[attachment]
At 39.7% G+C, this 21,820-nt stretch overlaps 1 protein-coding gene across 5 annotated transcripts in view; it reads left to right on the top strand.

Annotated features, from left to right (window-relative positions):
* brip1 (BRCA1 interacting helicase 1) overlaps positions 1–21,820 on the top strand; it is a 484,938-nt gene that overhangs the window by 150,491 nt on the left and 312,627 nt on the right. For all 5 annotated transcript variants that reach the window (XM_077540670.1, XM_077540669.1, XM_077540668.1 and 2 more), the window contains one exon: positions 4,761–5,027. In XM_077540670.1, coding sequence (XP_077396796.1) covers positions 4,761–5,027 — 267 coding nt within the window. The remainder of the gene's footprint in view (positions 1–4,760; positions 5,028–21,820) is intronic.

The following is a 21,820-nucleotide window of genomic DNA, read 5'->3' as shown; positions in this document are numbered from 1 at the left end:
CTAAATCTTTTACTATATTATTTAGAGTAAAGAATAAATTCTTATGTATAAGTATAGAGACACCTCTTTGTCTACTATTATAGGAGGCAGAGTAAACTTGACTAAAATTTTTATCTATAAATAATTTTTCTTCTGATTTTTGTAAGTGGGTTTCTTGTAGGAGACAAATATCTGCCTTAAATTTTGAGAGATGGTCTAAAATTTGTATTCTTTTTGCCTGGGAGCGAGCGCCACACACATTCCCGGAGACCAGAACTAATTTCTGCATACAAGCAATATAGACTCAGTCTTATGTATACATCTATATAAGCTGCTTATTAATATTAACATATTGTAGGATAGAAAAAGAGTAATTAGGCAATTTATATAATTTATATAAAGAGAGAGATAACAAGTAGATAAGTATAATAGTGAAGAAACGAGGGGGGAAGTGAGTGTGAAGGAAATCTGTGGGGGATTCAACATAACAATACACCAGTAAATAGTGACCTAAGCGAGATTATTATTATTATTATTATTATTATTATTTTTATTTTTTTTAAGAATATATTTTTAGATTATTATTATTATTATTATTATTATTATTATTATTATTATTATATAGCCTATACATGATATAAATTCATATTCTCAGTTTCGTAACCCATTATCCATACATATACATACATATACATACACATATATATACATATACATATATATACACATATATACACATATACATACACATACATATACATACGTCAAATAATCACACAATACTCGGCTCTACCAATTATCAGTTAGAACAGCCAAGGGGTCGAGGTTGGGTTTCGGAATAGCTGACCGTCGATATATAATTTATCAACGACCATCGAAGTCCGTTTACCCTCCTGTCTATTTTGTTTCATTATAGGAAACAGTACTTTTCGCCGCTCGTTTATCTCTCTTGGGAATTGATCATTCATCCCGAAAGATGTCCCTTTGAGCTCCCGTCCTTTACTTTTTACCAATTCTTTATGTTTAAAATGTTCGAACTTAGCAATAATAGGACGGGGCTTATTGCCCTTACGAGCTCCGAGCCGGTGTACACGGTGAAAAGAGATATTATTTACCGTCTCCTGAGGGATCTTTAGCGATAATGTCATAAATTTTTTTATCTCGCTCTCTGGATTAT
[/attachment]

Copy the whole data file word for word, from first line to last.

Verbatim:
At 39.7% G+C, this 21,820-nt stretch overlaps 1 protein-coding gene across 5 annotated transcripts in view; it reads left to right on the top strand.

Annotated features, from left to right (window-relative positions):
* brip1 (BRCA1 interacting helicase 1) overlaps positions 1–21,820 on the top strand; it is a 484,938-nt gene that overhangs the window by 150,491 nt on the left and 312,627 nt on the right. For all 5 annotated transcript variants that reach the window (XM_077540670.1, XM_077540669.1, XM_077540668.1 and 2 more), the window contains one exon: positions 4,761–5,027. In XM_077540670.1, coding sequence (XP_077396796.1) covers positions 4,761–5,027 — 267 coding nt within the window. The remainder of the gene's footprint in view (positions 1–4,760; positions 5,028–21,820) is intronic.

The following is a 21,820-nucleotide window of genomic DNA, read 5'->3' as shown; positions in this document are numbered from 1 at the left end:
CTAAATCTTTTACTATATTATTTAGAGTAAAGAATAAATTCTTATGTATAAGTATAGAGACACCTCTTTGTCTACTATTATAGGAGGCAGAGTAAACTTGACTAAAATTTTTATCTATAAATAATTTTTCTTCTGATTTTTGTAAGTGGGTTTCTTGTAGGAGACAAATATCTGCCTTAAATTTTGAGAGATGGTCTAAAATTTGTATTCTTTTTGCCTGGGAGCGAGCGCCACACACATTCCCGGAGACCAGAACTAATTTCTGCATACAAGCAATATAGACTCAGTCTTATGTATACATCTATATAAGCTGCTTATTAATATTAACATATTGTAGGATAGAAAAAGAGTAATTAGGCAATTTATATAATTTATATAAAGAGAGAGATAACAAGTAGATAAGTATAATAGTGAAGAAACGAGGGGGGAAGTGAGTGTGAAGGAAATCTGTGGGGGATTCAACATAACAATACACCAGTAAATAGTGACCTAAGCGAGATTATTATTATTATTATTATTATTATTATTTTTATTTTTTTTAAGAATATATTTTTAGATTATTATTATTATTATTATTATTATTATTATTATTATTATTATATAGCCTATACATGATATAAATTCATATTCTCAGTTTCGTAACCCATTATCCATACATATACATACATATACATACACATATATATACATATACATATATATACACATATATACACATATACATACACATACATATACATACGTCAAATAATCACACAATACTCGGCTCTACCAATTATCAGTTAGAACAGCCAAGGGGTCGAGGTTGGGTTTCGGAATAGCTGACCGTCGATATATAATTTATCAACGACCATCGAAGTCCGTTTACCCTCCTGTCTATTTTGTTTCATTATAGGAAACAGTACTTTTCGCCGCTCGTTTATCTCTCTTGGGAATTGATCATTCATCCCGAAAGATGTCCCTTTGAGCTCCCGTCCTTTACTTTTTACCAATTCTTTATGTTTAAAATGTTCGAACTTAGCAATAATAGGACGGGGCTTATTGCCCTTACGAGCTCCGAGCCGGTGTACACGGTGAAAAGAGATATTATTTACCGTCTCCTGAGGGATCTTTAGCGATAATGTCATAAATTTTTTTATCTCGCTCTCTGGATTAT